Homeowner’s insurance is a smart idea if you own a home, and you’re looking to protect your investment. The purpose of coverage is to protect you financially in the event of a loss.
The good news is, there are many different factors that go into creating the perfect policy in Colorado—and just as many that help determine how much you will have to pay. Here are some of the top factors that can impact your homeowner’s insurance cost.
Colorado Coverage Type and Limits
The type of coverage and specific limit amounts you choose influence the price of your policy in Colorado. In addition to the basics, you have the option of adding coverage to fit your needs, such as protection for structures besides your home, like a storage shed or boathouse.
If you add coverage for personal property and medical expenses, your premium will increase. Of course, with all coverage, policy coverage limits play a role in determining how much you pay.
Location in Colorado
Where your home is located in Colorado can influence your premium too. Local considerations—how far you are from the nearest fire station, or if your neighborhood is prone to theft—can greatly increase or decrease your cost.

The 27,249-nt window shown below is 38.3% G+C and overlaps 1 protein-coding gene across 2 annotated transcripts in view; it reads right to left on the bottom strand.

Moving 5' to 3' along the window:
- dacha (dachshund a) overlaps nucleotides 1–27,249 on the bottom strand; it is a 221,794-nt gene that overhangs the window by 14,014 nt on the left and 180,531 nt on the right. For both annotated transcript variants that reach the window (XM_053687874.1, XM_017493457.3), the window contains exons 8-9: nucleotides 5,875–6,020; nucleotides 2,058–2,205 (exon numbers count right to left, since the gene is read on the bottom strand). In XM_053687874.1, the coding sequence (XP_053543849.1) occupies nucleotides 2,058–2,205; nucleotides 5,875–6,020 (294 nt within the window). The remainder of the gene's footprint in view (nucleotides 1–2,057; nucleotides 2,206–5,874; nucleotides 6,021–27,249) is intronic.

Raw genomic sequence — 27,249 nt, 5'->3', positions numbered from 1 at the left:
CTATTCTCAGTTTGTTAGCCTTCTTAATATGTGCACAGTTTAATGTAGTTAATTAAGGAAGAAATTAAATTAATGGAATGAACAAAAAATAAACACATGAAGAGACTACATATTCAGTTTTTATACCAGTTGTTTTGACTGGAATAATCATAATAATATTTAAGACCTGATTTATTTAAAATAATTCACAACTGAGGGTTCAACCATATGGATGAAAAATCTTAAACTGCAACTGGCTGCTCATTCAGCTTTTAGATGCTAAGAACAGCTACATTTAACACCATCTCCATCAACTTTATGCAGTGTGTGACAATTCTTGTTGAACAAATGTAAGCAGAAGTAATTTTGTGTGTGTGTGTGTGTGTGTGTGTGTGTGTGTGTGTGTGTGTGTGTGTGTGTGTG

At the national level, if you live in an area where natural disaster is common, your insurance is likely to be more expensive. For instance, Florida homeowners face higher risk from hurricane damage than homeowners in New York.
Condition of Your Home, Building Materials and Age
The age of your home, type of structure and how well it has been maintained impact your insurance premium. In general, older homes in Colorado cost more to insure, with prices varying based on materials used. For example, a brick home would likely cost less to insure than a home made from wood, or synthetic materials.
Any protective devices in your home that are designed to decrease risk of loss or damage can reduce your monthly premium. Smoke detectors, burglar alarms, indoor sprinkler systems and deadbolt locking systems usually lower your premium rate.
While it is illegal for insurance companies in Colorado to refuse to sell you a policy because of an unflattering credit score, they can use it to decide if you are worthy of receiving a discount. However, some lifestyle choices, like not smoking in your home can affect your premium too.
As is the case with many insurance premiums, if you have filed claims in the past, your premium will likely be higher.
Generally speaking, the higher your deductible, the lower your premium will cost. Simply raising your deductible can significantly lower your monthly amount.
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